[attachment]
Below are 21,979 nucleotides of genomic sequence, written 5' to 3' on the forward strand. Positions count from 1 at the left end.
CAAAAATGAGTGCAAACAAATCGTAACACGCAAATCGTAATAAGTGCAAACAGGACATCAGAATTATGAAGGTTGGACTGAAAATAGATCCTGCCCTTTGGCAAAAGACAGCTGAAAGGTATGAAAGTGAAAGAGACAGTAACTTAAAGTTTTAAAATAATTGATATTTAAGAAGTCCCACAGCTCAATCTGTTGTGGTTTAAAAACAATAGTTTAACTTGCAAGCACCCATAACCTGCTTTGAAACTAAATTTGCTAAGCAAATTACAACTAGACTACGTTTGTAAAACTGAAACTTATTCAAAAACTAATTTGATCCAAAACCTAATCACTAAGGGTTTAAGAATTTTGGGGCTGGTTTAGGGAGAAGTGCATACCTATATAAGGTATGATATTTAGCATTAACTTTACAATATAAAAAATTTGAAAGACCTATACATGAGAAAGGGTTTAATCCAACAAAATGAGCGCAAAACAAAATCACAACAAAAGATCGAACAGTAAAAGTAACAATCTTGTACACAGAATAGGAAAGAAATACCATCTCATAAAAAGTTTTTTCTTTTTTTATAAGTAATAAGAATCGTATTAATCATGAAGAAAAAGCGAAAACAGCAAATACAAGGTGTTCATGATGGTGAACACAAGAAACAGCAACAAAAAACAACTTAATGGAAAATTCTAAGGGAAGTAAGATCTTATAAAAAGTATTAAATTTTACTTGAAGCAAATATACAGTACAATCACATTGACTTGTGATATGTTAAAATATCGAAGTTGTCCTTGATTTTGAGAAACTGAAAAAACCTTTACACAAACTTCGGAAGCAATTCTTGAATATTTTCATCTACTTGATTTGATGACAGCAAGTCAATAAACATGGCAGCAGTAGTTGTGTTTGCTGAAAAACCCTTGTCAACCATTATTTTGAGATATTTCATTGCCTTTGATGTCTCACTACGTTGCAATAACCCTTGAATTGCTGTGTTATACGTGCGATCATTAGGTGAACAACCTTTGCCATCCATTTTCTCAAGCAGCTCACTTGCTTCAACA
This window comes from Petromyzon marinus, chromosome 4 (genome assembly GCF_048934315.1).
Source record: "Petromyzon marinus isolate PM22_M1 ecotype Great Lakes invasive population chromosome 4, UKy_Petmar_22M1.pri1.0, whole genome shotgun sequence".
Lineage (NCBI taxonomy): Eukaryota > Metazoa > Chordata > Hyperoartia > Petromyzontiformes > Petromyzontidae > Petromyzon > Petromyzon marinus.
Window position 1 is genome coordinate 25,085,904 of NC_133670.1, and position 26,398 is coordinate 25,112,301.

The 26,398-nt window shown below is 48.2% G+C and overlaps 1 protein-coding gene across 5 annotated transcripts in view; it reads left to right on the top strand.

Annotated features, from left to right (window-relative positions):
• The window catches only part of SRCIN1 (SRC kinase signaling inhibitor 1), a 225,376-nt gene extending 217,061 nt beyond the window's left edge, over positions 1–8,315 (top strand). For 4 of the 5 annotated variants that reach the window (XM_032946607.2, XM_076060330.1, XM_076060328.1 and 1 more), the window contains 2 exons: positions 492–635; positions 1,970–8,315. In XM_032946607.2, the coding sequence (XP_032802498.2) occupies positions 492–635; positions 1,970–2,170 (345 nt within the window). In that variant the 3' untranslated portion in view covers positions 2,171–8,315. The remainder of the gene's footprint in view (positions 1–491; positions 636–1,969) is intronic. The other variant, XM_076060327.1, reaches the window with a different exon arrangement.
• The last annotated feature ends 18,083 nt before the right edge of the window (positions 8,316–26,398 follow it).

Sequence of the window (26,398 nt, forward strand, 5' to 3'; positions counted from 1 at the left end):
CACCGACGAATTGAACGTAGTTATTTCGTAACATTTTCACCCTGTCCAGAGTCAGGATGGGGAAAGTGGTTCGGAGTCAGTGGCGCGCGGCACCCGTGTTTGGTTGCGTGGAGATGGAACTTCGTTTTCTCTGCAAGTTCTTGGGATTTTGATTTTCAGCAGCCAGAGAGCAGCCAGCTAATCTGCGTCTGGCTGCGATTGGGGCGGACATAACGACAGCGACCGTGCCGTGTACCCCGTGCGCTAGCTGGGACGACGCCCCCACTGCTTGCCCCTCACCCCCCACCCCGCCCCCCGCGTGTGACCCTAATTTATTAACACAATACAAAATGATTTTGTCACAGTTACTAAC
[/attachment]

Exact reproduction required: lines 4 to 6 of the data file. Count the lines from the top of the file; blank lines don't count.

Source record: "Petromyzon marinus isolate PM22_M1 ecotype Great Lakes invasive population chromosome 4, UKy_Petmar_22M1.pri1.0, whole genome shotgun sequence".
Lineage (NCBI taxonomy): Eukaryota > Metazoa > Chordata > Hyperoartia > Petromyzontiformes > Petromyzontidae > Petromyzon > Petromyzon marinus.
Window position 1 is genome coordinate 25,085,904 of NC_133670.1, and position 26,398 is coordinate 25,112,301.